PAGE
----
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Alone With Two Oars In The Middle Of An Ocean

Olly Hicks is the first man to ever row across the Atlantic solo and he’s set to row around the world for his next challenge, but how does it feel to rely solely on your own resources for survival?

They say that misery loves company. However bad things get, seeing someone in a worse state often takes the edge off. So how does it feel to be completely alone in a tiny rowing boat, hundreds of miles from land or any assistance, and in the direct path of a hurricane?

Olly Hicks not only excels at solo expeditions, he actually prefers them, even though he says going alone is the ultimate challenge. He has faced 50ft swells in the Tasman Sea, capsizing, survived being tumbled around by hurricanes and had to keep a punishing schedule of rowing all day.

On a good day he could row 70 miles, but on a bad one current and wind could take him backwards by 20. So how do you stay motivated when all you have for company is seagulls and waves?

You can achieve anything you set your mind to if you want it enough

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Q: It’s hard enough to row across and ocean, so why raise the bar and face the perils of the open sea alone?
‘These projects are 90% mental 10% physical and the biggest difficulty is the solo element – you are the engine for the boat. As soon as you are part of a team you have halved if not more the difficulty – the ultimate challenge lays in that solo aspect. I do enjoy the solitude, as opposed to loneliness, but it can be tough and as I get older it takes longer to fall into that solitude. It takes longer to adjust to being alone.’

Q: Why do you enjoy the solitude on a solo ocean row?
‘I quite like doing things alone without having to run it past 10 different people. Doing something in a team can detract from what you are trying to do because you spend all your time dealing with the team dynamics. At the end of the day these projects I come up with are my obsession and they are not born out of tick box exercises, some of them have been long held ambitions for 10-15 years and I don’t think that someone else would have the same passion for them.’

Q: Does going solo heighten the challenge ahead in your mind?
‘Solo you are so much more aware and alert. You are the person responsible for your survival, for your success, your failure and as soon as there is another person involved whether you are the leader or not, then to me it waters down that experience – you’ll never have that intensity of fear or responsibility.’

‘The moment where that’s highlighted is the green light moment when you step off and at the beginning of the expedition when you have to step off the dock and you are leaving behind family, comfort, coffee the internet, everything we take for granted into the unknown and the uncertainty. The depth of emotion doing that alone bears down on me like a tonne of bricks.’

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Q: Where have you faced the toughest sea conditions?
‘The Tasman Sea had the most extreme conditions I have ever faced at sea. I passed through three Hurricanes on that three month crossing. I was genuinely frightened on that crossing, a lot. I was never frightened on the Atlantic.’

Q: What’s it like to row through a Hurricane?
’I’ve always said the anticipation is much worse than reality. By the time the third hurricane came along I had plenty of faith in the boat. If you knew it was coming from the forecast then you prepare the boat, batten everything down and then you could just ride it out – the cabins at either end are watertight. You put out a sea anchor to keep the boat facing the waves and then you tuck under until it passes.’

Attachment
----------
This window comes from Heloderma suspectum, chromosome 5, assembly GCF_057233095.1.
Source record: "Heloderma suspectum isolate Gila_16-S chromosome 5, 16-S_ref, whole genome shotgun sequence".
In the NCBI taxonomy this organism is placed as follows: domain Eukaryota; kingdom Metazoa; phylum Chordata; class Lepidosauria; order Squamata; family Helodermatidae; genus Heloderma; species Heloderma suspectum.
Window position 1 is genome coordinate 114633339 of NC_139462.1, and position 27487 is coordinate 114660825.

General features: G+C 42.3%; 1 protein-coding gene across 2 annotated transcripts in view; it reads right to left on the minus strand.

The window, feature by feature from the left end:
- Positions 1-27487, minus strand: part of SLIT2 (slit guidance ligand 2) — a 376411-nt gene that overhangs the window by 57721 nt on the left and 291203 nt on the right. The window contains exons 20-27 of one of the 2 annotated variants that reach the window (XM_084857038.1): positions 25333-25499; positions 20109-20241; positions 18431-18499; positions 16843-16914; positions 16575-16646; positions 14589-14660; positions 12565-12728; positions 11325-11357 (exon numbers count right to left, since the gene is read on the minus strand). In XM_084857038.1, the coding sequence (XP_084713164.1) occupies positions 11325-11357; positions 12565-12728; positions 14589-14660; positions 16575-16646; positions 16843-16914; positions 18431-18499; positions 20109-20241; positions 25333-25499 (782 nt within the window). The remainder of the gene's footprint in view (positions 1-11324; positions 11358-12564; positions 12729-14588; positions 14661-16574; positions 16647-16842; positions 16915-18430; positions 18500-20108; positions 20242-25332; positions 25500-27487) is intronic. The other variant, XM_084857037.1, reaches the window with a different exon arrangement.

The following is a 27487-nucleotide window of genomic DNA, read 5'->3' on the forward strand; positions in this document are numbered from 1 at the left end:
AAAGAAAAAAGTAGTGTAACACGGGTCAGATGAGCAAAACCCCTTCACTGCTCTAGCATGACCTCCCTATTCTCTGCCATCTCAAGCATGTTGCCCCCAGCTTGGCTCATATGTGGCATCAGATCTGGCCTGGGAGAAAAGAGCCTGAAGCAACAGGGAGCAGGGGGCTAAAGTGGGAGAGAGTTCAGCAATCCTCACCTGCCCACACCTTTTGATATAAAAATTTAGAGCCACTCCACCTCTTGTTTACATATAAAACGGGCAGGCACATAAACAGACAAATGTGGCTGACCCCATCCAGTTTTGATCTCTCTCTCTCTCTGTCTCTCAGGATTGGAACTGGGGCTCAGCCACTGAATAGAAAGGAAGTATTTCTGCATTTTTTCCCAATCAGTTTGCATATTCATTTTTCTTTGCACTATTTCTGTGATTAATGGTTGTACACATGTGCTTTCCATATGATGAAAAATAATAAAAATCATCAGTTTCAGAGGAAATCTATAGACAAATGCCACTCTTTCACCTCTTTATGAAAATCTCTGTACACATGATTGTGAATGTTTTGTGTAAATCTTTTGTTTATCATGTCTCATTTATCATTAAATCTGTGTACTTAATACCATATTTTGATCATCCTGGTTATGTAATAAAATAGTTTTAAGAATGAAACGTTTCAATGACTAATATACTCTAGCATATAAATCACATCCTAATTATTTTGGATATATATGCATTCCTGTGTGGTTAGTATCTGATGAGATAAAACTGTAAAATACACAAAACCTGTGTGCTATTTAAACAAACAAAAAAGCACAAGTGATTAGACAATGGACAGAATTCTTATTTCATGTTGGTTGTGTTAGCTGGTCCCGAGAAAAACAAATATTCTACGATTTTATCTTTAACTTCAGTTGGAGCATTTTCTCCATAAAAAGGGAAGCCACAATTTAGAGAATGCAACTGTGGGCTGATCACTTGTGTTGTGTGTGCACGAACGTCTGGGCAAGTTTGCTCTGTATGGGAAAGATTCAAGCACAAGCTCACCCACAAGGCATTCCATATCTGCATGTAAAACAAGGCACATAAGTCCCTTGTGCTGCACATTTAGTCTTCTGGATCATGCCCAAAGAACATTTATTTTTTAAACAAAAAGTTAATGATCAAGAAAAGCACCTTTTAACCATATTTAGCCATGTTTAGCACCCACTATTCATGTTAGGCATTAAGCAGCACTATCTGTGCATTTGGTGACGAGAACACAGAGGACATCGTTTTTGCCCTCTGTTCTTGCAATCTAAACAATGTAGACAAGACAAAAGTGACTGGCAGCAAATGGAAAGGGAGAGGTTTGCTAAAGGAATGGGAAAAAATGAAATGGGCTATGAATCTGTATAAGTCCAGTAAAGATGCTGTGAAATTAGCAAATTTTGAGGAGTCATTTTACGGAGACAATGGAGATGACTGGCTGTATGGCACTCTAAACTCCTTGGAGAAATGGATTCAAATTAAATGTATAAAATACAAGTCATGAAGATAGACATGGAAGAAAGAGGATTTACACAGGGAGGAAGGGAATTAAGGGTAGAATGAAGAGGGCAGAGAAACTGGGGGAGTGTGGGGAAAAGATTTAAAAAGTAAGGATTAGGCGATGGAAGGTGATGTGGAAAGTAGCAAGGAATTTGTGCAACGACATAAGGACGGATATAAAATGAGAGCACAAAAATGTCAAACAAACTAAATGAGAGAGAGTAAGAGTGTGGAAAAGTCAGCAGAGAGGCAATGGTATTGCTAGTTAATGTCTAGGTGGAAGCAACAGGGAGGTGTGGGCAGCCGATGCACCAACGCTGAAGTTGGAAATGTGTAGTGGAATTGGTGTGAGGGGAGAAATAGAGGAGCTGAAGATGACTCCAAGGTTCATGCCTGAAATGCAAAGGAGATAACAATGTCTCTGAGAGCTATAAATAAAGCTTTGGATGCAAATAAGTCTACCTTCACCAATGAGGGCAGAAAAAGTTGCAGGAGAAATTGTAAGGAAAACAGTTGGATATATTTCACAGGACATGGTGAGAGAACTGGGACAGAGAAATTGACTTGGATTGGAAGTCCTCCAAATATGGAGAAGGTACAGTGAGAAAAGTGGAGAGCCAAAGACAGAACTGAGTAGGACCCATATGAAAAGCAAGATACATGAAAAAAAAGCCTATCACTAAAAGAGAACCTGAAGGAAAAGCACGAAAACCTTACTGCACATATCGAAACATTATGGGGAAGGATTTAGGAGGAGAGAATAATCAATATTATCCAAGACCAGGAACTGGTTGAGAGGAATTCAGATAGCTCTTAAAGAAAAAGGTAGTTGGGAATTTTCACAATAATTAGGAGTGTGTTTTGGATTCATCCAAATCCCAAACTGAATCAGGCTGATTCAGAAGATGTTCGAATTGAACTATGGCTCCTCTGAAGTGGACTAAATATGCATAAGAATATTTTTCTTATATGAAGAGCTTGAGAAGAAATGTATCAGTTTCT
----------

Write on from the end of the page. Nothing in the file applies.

‘In the Tasman Sea you do get these weather systems passing through almost on a daily basis, but they move very fast so you get periods of hurricane force winds, but probably only for six hours or maybe one day.’

Q: Has your boat ever gone over?
’I capsized twice in the north Atlantic towards the end of my crossing from America but the boat is designed to self-right if it does capsize. Your heart is in your mouth waiting for it to do what it is intended to but on both occasions it did self-right. It’s a little bit like being in a washing machine, your world turns upside down and I lost a few bits which were not tied on, like my kettle, which was bad. But she comes back up and you can carry on.’

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Q: There must be points where driving yourself on becomes really hard?
‘I remember really losing my rag one day. I had just changed into my clean clothes – you only get one set of clean clothes a month – and this wave came and broke all over me, I was soaking wet, my clothes were all salty and I lost it. I was screaming and swearing but at what? At the seagulls and the waves, and the only thing I could do to manage that rage was just go to bed, in the middle of the day. When I woke up I had calmed down – the key is not to let yourself get wound up.’

Q: Has rowing across the ocean giving you a new perspective on what is possible?
‘Even one person in a small boat, you’re going eventually to get to the other side. We think four months is a long time, well it’s not really – it took Francis Drake three years to sail around the world – now the girls and guys are getting around in 40 days solo. It’s faster to sail around the world than it is to go by motor vessel. The potential in everyone is massive but the big thing is the desire and the inclination. You can broadly achieve anything you set your mind to, if you want it enough.’

Learn more about Olly Hicks’s upcoming around the world row at

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